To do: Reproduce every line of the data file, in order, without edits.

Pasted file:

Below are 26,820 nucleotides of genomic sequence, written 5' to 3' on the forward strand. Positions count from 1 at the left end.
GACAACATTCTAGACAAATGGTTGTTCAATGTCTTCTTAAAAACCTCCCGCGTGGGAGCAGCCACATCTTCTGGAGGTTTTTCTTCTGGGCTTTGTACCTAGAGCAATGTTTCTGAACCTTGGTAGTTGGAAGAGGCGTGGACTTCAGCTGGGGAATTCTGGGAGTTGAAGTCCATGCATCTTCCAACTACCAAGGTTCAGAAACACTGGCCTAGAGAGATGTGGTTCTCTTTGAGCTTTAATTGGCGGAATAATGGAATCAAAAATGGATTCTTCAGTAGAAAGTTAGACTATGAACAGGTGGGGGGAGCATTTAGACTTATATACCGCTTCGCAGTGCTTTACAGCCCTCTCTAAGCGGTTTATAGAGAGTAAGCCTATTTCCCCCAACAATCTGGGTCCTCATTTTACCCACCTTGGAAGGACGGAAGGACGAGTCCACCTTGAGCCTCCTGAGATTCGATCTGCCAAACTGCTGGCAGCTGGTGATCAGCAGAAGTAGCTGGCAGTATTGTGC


Below are 26,820 nucleotides of genomic sequence, written 5' to 3' on the forward strand. Positions count from 1 at the left end.
GACAACATTCTAGACAAATGGTTGTTCAATGTCTTCTTAAAAACCTCCCGCGTGGGAGCAGCCACATCTTCTGGAGGTTTTTCTTCTGGGCTTTGTACCTAGAGCAATGTTTCTGAACCTTGGTAGTTGGAAGAGGCGTGGACTTCAGCTGGGGAATTCTGGGAGTTGAAGTCCATGCATCTTCCAACTACCAAGGTTCAGAAACACTGGCCTAGAGAGATGTGGTTCTCTTTGAGCTTTAATTGGCGGAATAATGGAATCAAAAATGGATTCTTCAGTAGAAAGTTAGACTATGAACAGGTGGGGGGAGCATTTAGACTTATATACCGCTTCGCAGTGCTTTACAGCCCTCTCTAAGCGGTTTATAGAGAGTAAGCCTATTTCCCCCAACAATCTGGGTCCTCATTTTACCCACCTTGGAAGGACGGAAGGACGAGTCCACCTTGAGCCTCCTGAGATTCGATCTGCCAAACTGCTGGCAGCTGGTGATCAGCAGAAGTAGCTGGCAGTATTGTGC